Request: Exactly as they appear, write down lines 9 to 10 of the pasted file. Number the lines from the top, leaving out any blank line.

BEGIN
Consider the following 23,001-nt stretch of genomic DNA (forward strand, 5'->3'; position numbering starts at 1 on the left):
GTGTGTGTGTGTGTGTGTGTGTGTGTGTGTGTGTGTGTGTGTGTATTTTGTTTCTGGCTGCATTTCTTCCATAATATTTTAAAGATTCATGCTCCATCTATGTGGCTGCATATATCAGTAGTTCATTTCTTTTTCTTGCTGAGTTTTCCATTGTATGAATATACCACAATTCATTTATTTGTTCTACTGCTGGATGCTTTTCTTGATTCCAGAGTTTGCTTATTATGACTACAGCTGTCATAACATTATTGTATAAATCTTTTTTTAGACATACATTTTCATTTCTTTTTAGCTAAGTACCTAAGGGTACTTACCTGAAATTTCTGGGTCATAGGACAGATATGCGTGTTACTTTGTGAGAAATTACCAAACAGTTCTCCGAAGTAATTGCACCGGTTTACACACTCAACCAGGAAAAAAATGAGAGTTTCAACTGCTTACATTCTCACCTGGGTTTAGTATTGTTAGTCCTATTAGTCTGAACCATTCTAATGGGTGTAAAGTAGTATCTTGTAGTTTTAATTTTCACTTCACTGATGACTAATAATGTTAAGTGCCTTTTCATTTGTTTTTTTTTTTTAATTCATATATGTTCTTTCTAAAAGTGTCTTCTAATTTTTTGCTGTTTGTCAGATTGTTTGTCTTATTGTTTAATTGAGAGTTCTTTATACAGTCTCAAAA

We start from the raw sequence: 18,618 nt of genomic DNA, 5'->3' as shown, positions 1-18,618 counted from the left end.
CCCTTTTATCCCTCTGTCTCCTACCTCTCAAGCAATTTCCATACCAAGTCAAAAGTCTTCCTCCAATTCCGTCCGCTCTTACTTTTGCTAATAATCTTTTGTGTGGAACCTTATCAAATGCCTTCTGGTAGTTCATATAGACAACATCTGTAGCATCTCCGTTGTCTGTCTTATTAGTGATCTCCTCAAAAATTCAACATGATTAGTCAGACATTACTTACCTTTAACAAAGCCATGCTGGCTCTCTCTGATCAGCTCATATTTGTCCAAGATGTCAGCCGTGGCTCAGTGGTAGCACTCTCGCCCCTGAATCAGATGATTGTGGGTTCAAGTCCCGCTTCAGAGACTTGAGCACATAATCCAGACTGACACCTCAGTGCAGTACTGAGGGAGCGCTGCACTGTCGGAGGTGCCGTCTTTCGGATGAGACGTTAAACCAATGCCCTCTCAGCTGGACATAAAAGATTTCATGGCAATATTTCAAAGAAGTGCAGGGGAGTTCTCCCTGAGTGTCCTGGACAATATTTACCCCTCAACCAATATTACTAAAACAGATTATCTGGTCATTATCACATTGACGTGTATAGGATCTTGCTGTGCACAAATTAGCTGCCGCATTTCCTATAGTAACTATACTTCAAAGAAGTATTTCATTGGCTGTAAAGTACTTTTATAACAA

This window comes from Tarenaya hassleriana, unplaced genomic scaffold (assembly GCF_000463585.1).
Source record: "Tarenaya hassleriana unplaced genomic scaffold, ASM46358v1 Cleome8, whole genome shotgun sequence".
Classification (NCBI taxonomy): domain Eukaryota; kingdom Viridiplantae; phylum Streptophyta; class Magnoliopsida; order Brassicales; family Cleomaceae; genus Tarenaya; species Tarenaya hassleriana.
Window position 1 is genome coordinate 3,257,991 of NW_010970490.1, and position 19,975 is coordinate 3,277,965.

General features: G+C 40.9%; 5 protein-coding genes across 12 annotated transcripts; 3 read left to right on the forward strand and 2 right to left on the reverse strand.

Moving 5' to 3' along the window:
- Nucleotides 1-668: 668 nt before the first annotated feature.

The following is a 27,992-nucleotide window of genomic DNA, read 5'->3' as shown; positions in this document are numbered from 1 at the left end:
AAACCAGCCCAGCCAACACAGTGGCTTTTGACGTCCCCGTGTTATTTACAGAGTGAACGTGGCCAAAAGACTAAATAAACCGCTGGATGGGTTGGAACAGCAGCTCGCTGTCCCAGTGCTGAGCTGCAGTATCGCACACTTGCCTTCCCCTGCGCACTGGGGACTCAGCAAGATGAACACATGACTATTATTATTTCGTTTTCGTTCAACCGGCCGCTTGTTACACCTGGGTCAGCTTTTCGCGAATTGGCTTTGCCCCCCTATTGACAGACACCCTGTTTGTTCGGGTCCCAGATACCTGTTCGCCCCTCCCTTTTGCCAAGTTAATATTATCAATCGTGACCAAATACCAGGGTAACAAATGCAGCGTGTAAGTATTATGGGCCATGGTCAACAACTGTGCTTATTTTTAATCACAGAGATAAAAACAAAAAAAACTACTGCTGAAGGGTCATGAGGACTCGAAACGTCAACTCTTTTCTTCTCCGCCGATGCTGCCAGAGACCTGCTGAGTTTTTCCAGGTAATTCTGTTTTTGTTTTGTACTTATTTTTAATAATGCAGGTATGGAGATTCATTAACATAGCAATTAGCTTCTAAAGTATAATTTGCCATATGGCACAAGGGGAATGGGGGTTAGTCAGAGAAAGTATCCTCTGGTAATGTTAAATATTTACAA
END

General features: G+C 40.9%; 5 protein-coding genes across 12 annotated transcripts; 3 read left to right on the forward strand and 2 right to left on the reverse strand.

Moving 5' to 3' along the window: